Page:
You knew you should leave. You knew you should take Patrick, walk up that embankment to the paved roads and the houses. You knew it and you cast your line back out into the pond anyway.
The passenger door opened and a guy got out. Twenty maybe, twenty five. Blue jeans, a ratty t-shirt, stringy blond hair to his shoulders, a Winston bobbing in his lips. He was carrying a crutch, but he wasn’t using it. He smiled at you.
“You boys catching anything?”
You shook your head. “Not today.”
He nodded. “Too hot probably.”
Then he’s sloshing across that narrow gap. Then he’s standing next to you. Patrick’s on the other side of him. The guy just stands there.
“What you using for bait?”
You reel in, hold up the tip of the rod, show him the little plastic minnow with the small treble hook behind the flashing Mepps spinner.
He snorts. “Shit kid, I doubt there’s anything in this ditch big enough to get its lips around that.” And you know he’s not going to help, not going to tell you about bread balls and stink bait. You know something bad is going to happen, but you keep trying to act like it isn’t. You cast out into the pond again.
He finishes the cigarette, flicks the butt out into the water. It hisses, a sunfish rises and pecks at it, spinning it a little.
“You got any money?” he says.
And you don’t. Not a cent.
He touches your ass, running his hand across the back of your pants. Your insides freeze. But he’s just feeling your pockets for a wallet.
“Left you wallet home, huh?”
You just nod, knowing if you speak right now, your voice is going to crack. You don’t want your voice to crack.
The guy bends down, opens your tackle box, dumps it out in the dirt, paws through it, takes a quarter he finds glinting in a gray pile of spilled splitshot.
“Waste of fucking time,” he says and takes the first step back toward the car.
“I’ve got money,” Patrick says. Little kid’s voice, petulant, defiant. “But you can’t have it.” Turns out Patrick has a nickel in his pocket.
The guy stops, steps toward your brother, and all the embarrassment and rage and confusion short circuits you a minute and you whip the rod around, smacking it against the guy, the hook catching in his shirt, tearing it open as it rips away.
And the guy turns, the crutch he was carrying already in motion, him holding it down near the footpad, swinging it like an ax.
You shuffle just enough that it only glances of your head, slamming down onto your shoulder, the screw and the wing nut out sticking out in the middle where the handhold is bolted in bite into your flesh, gouge out a wound, and you backpedal into the water, trying to get some distance as the guy swings the crutch again, like a bat this time, in from the side.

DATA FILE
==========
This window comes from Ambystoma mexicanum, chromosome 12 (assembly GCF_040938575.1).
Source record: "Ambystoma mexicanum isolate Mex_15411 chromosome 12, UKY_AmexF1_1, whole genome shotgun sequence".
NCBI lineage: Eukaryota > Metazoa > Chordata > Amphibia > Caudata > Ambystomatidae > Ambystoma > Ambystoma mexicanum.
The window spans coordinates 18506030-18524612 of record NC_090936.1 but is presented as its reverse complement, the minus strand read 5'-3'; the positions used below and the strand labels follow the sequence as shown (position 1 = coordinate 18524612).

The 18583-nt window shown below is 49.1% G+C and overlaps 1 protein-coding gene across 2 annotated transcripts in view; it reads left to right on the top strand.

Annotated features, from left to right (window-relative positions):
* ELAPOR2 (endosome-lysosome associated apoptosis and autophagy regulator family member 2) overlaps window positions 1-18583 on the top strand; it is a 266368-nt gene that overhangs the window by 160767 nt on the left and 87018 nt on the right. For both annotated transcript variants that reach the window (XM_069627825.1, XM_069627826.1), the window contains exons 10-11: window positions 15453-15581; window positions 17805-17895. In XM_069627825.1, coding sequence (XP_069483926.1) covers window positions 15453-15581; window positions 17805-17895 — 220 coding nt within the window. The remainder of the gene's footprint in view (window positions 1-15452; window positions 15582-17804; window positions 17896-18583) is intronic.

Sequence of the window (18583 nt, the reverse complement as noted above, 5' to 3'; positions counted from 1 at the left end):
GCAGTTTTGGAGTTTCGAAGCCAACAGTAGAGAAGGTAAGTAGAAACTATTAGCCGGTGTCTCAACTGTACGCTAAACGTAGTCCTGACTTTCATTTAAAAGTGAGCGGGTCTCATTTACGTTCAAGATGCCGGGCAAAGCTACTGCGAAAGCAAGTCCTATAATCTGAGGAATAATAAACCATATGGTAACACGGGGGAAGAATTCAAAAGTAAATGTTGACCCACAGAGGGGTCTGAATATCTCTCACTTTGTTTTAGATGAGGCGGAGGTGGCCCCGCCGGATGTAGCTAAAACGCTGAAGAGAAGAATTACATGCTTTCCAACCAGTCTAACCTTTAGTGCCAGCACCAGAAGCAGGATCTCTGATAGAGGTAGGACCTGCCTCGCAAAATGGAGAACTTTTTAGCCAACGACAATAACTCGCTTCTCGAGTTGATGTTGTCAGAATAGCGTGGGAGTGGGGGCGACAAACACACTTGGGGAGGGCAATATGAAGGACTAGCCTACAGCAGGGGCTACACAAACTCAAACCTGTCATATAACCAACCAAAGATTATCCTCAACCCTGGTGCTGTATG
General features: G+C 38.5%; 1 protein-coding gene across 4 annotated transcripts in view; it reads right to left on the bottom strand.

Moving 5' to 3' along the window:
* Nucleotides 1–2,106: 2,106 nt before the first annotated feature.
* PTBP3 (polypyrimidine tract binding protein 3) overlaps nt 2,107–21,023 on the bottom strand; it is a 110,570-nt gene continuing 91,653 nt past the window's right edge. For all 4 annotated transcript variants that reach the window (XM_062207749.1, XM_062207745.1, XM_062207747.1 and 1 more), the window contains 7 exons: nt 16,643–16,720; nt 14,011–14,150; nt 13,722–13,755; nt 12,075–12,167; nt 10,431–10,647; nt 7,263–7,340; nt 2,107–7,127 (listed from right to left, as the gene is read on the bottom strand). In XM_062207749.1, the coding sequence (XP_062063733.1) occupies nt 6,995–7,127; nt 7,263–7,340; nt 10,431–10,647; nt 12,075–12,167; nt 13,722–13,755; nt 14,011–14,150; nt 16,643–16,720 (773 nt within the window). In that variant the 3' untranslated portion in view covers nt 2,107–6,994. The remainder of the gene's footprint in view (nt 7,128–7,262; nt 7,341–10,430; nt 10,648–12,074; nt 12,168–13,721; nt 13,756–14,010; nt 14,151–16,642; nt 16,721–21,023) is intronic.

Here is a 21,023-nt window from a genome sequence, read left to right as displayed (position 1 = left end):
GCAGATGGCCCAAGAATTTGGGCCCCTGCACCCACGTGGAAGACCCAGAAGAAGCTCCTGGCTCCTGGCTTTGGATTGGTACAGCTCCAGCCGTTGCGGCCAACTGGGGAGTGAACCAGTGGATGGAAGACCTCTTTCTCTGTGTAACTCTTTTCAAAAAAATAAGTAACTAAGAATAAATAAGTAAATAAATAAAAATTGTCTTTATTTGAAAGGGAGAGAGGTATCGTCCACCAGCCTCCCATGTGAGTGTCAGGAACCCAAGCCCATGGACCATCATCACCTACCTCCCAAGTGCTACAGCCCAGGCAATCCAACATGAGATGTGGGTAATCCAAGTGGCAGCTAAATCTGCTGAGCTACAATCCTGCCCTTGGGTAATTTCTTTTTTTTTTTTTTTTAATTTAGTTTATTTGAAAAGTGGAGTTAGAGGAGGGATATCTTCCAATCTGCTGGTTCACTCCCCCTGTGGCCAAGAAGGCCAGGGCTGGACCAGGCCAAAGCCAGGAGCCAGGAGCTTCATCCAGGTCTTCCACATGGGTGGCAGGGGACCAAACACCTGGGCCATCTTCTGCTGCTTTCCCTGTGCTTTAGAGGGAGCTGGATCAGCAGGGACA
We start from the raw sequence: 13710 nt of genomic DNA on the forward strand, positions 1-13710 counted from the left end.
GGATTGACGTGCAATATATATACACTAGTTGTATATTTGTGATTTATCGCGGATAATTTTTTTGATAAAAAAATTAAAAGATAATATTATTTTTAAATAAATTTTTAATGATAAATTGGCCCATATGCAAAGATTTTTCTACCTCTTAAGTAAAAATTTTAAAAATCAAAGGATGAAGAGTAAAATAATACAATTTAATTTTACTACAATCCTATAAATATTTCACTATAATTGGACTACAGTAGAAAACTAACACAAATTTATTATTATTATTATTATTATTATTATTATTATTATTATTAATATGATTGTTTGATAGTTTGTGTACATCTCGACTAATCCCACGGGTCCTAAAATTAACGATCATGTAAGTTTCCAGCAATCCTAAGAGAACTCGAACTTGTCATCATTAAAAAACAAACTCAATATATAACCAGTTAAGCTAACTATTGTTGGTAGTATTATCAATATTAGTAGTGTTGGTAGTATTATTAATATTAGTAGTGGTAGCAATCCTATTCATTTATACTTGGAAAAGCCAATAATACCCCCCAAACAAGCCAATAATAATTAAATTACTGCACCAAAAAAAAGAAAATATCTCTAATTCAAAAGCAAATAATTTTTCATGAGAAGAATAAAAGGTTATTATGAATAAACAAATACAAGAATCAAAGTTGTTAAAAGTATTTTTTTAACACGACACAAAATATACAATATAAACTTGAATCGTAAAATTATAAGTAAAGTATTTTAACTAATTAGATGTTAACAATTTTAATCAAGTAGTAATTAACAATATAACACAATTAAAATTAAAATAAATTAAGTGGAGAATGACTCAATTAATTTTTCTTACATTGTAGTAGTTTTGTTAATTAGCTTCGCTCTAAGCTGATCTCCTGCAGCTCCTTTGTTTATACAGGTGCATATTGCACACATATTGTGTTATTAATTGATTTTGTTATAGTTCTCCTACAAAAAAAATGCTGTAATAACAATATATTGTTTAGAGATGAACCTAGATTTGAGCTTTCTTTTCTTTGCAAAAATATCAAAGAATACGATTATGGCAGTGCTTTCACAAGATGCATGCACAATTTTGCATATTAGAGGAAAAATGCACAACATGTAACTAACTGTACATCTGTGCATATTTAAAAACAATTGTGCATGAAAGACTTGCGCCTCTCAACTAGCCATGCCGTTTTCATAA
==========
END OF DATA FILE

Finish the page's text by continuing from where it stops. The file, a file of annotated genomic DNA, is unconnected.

You bunch your shoulder up, taking the first part of the blow on the meat, but the crutch skips up, hits you over the ear, and there’s that moment where time stops, where the force and the feel and the sound of the blow translate into this flash of light inside your head, where any outside sight or sound is cancelled out so that when your sight comes back, it’s skipped a frame, like a projector where the sprocket slipped, and you see that he’s already in mid-swing again, a three-quarter angle this time, from the top and side, and you turn your back, bending, and he blow lands across your scapula, that wing nut biting in again, and you hear a crack and you think for a moment that your bone is broken, but then you hear a splash and most of the crutch is bobbing in the middle of the pond in a riot of fresh ripples, and you turn and the guy is holding maybe six inches of busted wood now, and you’re screaming at Patrick to get into the water, to get behind you and Patrick is saying he’ll get his shoes wet and you scream “Get in the water, goddamn it,” you’re thinking maybe the guy won’t want to come in after you, won’t want to get wet, and even that idea feels stupid, but that light strobing inside your head and it’s the best you’ve got, and your brother gets it finally, the threat, the danger, gets it at the same time the guy does, the guy reaching for Patrick, Patrick running around him, and he splashes into the water, crying now, and you put your left arm back, holding him behind you, and you remember the filleting knife on your hip, hanging from your belt in its leather sheath, and you remember how sharp that is and you pull that, backing into the pond, the water over your knees now, almost to Patrick’s shoulders, so you stop, holding the knife out in front of you, not sure how far this is going, but knowing that, if the guy comes in after you, you have to start slashing.